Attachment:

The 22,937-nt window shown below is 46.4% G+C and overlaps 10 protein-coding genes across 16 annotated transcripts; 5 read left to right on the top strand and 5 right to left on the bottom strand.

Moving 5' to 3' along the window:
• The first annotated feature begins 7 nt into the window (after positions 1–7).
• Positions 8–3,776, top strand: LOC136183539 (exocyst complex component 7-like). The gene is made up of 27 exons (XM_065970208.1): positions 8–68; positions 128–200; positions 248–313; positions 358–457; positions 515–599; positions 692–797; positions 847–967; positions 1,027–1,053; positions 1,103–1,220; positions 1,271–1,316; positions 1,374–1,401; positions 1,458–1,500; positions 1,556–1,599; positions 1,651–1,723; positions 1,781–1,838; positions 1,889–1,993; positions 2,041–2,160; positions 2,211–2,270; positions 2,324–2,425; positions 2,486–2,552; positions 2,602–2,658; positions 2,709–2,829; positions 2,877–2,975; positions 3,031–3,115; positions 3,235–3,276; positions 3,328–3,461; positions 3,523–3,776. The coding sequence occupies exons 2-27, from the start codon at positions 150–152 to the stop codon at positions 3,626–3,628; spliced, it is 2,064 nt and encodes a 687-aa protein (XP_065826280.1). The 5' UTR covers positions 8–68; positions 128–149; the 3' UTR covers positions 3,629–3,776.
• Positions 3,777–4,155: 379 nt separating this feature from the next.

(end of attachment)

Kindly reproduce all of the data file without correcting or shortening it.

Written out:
The 22,937-nt window shown below is 46.4% G+C and overlaps 10 protein-coding genes across 16 annotated transcripts; 5 read left to right on the top strand and 5 right to left on the bottom strand.

Moving 5' to 3' along the window:
• The first annotated feature begins 7 nt into the window (after positions 1–7).
• Positions 8–3,776, top strand: LOC136183539 (exocyst complex component 7-like). The gene is made up of 27 exons (XM_065970208.1): positions 8–68; positions 128–200; positions 248–313; positions 358–457; positions 515–599; positions 692–797; positions 847–967; positions 1,027–1,053; positions 1,103–1,220; positions 1,271–1,316; positions 1,374–1,401; positions 1,458–1,500; positions 1,556–1,599; positions 1,651–1,723; positions 1,781–1,838; positions 1,889–1,993; positions 2,041–2,160; positions 2,211–2,270; positions 2,324–2,425; positions 2,486–2,552; positions 2,602–2,658; positions 2,709–2,829; positions 2,877–2,975; positions 3,031–3,115; positions 3,235–3,276; positions 3,328–3,461; positions 3,523–3,776. The coding sequence occupies exons 2-27, from the start codon at positions 150–152 to the stop codon at positions 3,626–3,628; spliced, it is 2,064 nt and encodes a 687-aa protein (XP_065826280.1). The 5' UTR covers positions 8–68; positions 128–149; the 3' UTR covers positions 3,629–3,776.
• Positions 3,777–4,155: 379 nt separating this feature from the next.